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Wojtasik v. National Credit Adjusters, LLC

United States District Court, D. Kansas

December 4, 2014



CARLOS MURGUIA, District Judge.

Plaintiff Jessica Wojtasik filed this action against defendant National Credit Adjusters, LLC, alleging that defendant violated the Fair Debt Collection Practices Act ("FDCPA") by repeatedly calling plaintiff's place of employment about collection of a debt. See 15 U.S.C. § 1692 et seq. Defendant failed to answer the complaint, and the Clerk of the Court entered default against defendant. The case is now before the court on Plaintiff's Motion for Default Judgment (Doc. 9).

I. Factual Background

The following facts are taken from plaintiff's complaint and presumed true. One of defendant's agents (who will simply be referred to as "defendant") began calling plaintiff's place of employment in or about April 2013. Plaintiff's manager informed defendant that company policy prohibited plaintiff from receiving personal calls at work. Despite that admonition, defendant called again and spoke to one of plaintiff's co-workers. But this was only the beginning. Defendant later spoke to plaintiff's office bookkeeper and another co-worker multiple times-each time referencing plaintiff's debt. Eventually, defendant spoke with plaintiff herself. During that call, plaintiff told defendant that she could not receive personal calls at work and gave defendant her personal cell phone number. Plaintiff's manager overheard and told plaintiff to end the call immediately.

As a result of defendant's communications, plaintiff was demoted. She also suffered humiliation, emotional distress, anxiety, and other negative mental symptoms because of defendant's practices.

Plaintiff initiated this suit on April 1, 2014-within the FDCPA's one-year time limit. See 15 U.S.C. § 1692k(d). Plaintiff served the summons on defendant on June 23, 2014. (Doc. 3.) Defendant was required to answer plaintiff's complaint by July 14, 2014. That did not happen. On October 3, 2014, plaintiff asked the Clerk of the Court to enter default. (Doc. 5.) The Clerk did so the same day. (Doc. 6.) Plaintiff then asked the court for default judgment on October 21, 2014. (Doc. 9.) Defendant's deadline to respond to that motion passed without response.

Plaintiff requests monetary damages in the amount of $9, 425, consisting of (1) $5, 000 in actual damages under 15 U.S.C. § 1692k(a)(1); (2) the full $1, 000 statutory award under 15 U.S.C. § 1692k(a)(2)(A); (3) $425 in court filing costs; and (4) reasonable attorney's fees totaling $3, 000.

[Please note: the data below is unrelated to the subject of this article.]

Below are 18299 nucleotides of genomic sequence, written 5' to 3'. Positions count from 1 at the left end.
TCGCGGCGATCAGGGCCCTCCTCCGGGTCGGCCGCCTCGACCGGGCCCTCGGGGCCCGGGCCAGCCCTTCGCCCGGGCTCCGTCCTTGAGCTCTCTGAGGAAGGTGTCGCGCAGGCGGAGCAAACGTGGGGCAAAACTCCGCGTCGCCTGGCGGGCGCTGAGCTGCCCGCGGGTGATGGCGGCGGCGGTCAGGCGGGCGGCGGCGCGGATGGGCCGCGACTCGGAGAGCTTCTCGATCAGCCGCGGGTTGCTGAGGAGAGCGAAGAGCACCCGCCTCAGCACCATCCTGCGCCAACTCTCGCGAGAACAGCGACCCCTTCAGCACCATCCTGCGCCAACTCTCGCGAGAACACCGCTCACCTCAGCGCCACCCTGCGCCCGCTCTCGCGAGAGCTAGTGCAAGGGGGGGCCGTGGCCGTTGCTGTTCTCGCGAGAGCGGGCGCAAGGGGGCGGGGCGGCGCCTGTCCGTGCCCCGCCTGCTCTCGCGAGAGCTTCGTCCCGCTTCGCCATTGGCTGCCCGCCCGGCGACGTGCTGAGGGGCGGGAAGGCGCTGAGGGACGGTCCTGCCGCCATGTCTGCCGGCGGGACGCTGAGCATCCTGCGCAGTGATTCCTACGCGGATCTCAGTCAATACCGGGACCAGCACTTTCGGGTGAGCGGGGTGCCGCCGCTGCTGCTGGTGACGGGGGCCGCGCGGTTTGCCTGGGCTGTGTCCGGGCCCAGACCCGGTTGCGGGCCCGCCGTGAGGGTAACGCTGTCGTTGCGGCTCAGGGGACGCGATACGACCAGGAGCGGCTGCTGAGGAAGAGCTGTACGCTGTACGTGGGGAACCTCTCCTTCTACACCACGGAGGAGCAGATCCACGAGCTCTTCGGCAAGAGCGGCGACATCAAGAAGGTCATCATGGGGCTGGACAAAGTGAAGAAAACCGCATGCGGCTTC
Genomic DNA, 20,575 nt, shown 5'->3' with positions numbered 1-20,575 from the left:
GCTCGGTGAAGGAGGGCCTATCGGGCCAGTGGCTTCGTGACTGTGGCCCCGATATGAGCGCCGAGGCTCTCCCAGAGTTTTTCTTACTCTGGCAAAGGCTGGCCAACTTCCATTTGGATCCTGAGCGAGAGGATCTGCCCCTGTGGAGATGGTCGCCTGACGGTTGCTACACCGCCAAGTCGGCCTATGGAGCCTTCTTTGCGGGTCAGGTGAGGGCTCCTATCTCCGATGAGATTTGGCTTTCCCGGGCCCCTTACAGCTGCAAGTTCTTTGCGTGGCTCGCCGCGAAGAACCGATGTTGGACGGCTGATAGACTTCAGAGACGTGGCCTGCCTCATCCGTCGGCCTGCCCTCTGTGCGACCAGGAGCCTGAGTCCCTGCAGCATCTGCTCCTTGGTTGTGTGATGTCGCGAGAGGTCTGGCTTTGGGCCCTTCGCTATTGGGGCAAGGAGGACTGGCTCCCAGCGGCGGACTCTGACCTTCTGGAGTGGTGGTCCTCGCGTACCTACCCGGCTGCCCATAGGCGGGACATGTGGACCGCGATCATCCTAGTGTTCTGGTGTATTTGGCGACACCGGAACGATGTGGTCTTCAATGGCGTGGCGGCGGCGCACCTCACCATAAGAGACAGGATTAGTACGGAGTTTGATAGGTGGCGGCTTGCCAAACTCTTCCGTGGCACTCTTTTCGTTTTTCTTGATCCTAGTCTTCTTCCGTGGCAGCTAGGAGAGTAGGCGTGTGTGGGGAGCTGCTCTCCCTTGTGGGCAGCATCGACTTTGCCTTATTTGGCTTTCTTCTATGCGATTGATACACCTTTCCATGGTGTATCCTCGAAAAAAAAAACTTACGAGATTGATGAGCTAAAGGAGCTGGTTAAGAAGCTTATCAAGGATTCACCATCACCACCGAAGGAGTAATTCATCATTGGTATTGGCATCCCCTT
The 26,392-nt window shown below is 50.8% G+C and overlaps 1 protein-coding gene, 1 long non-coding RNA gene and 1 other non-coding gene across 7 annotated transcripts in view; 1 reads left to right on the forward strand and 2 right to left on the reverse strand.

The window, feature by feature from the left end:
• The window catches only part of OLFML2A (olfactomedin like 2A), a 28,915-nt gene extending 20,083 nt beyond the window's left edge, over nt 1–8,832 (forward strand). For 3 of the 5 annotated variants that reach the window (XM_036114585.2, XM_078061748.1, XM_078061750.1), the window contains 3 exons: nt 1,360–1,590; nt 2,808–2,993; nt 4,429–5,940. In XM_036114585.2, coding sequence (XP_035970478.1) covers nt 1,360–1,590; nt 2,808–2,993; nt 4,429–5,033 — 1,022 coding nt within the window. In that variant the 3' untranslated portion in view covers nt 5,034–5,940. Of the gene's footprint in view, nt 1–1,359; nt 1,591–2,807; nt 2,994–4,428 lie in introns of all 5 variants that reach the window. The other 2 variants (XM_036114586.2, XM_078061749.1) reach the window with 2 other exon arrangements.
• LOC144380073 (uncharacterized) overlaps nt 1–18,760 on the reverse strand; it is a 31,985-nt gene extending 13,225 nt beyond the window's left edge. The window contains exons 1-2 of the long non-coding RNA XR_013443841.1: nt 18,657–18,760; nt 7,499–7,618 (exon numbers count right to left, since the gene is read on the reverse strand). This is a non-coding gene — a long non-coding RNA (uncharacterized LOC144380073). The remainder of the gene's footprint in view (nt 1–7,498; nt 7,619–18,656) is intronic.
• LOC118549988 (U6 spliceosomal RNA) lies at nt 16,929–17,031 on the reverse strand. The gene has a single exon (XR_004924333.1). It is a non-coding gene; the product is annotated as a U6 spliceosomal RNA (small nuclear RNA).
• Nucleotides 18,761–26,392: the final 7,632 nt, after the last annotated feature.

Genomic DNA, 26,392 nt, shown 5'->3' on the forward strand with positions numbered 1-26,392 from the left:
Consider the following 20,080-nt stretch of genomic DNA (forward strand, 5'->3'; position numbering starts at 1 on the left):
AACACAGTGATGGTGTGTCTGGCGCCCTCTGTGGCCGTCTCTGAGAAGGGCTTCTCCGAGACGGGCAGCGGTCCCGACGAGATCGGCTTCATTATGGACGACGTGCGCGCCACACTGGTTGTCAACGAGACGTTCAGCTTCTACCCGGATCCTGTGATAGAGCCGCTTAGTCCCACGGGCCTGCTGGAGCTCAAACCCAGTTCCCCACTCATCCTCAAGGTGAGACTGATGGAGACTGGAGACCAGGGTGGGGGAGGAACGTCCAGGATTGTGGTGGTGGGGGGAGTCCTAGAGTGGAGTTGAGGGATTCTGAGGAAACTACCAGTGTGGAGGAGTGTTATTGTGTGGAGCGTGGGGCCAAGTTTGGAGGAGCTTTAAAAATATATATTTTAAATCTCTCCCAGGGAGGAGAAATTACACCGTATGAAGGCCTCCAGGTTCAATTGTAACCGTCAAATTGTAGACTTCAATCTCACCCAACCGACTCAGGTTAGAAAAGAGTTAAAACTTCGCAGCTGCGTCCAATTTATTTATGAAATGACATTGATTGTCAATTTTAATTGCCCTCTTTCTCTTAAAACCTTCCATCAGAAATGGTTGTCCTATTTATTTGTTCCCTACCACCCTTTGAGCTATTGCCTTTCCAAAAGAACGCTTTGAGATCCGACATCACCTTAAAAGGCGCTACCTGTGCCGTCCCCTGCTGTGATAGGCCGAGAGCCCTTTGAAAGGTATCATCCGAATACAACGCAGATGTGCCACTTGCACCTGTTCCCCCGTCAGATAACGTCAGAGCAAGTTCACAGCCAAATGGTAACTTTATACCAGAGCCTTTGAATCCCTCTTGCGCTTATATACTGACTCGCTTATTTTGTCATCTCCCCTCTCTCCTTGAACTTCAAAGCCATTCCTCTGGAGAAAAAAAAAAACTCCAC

II. Legal Standards

A. Default Judgment

When a party fails to respond or otherwise appear, the court (or, in some cases, the Clerk of the Court) may enter default judgment. See Fed.R.Civ.P. 55. It is a two-step process. See id. First, when a defendant fails to plead or defend, and the failure has been shown by affidavit or other methods, the clerk must enter the default of the party. Id. at 55(a). After default is entered, the defendant is deemed to have admitted the plaintiff's well-pleaded allegations of fact. Olcott v. Del. Flood Co., 327 F.3d 1115, 1125 (10th Cir. 2003).

Second, after the clerk enters default, the party may apply for default judgment. See Fed.R.Civ.P. 55(b). Courts generally favor disposition of a case on its merits over default judgment. See Am. Contractors Indem. Co. v. Atamian, No. 08-2586-JWL/GLR, 2010 WL 3862034, at *4 (D. Kan. Aug. 6, 2010) (citations omitted). Default judgments are harsh sanctions meant to protect the diligent party from undue delay because of the defendant's unresponsiveness. See id. (citation omitted). But the court has broad discretion in deciding whether to enter a default judgment. See Olivas v. Bentwood Place Apartments, LLC, No. 09-4035-JAR, 2010 WL 2952393, at *4 (D. Kan. July 26, 2010). Even after default, the court must determine whether the uncontested facts contain a legitimate basis for entry of a judgment. See id.


The FDCPA's purpose is "to eliminate abusive debt collection practices by debt collectors, to insure that those debt collectors who refrain from using abusing debt collection practices are not competitively disadvantaged, and to promote consistent [s]tate action to protect consumers against debt collection abuses." 15 U.S.C. § 1692(e).

In addition to actual damages, the FDCPA allows successful plaintiffs to recover "such additional damages as the court may allow, but not exceeding $1, 000." 15 U.S.C. § 1692k(a)(2)(A). The FDCPA also allows a successful plaintiff to recover "the costs of the action, together with a reasonable attorney's fee as determined by the court." Id. § 1692k(a)(3). The court considers several factors in determining the amount of statutory damages to award to a successful plaintiff under FDCPA. These factors include "the frequency and persistence of ...

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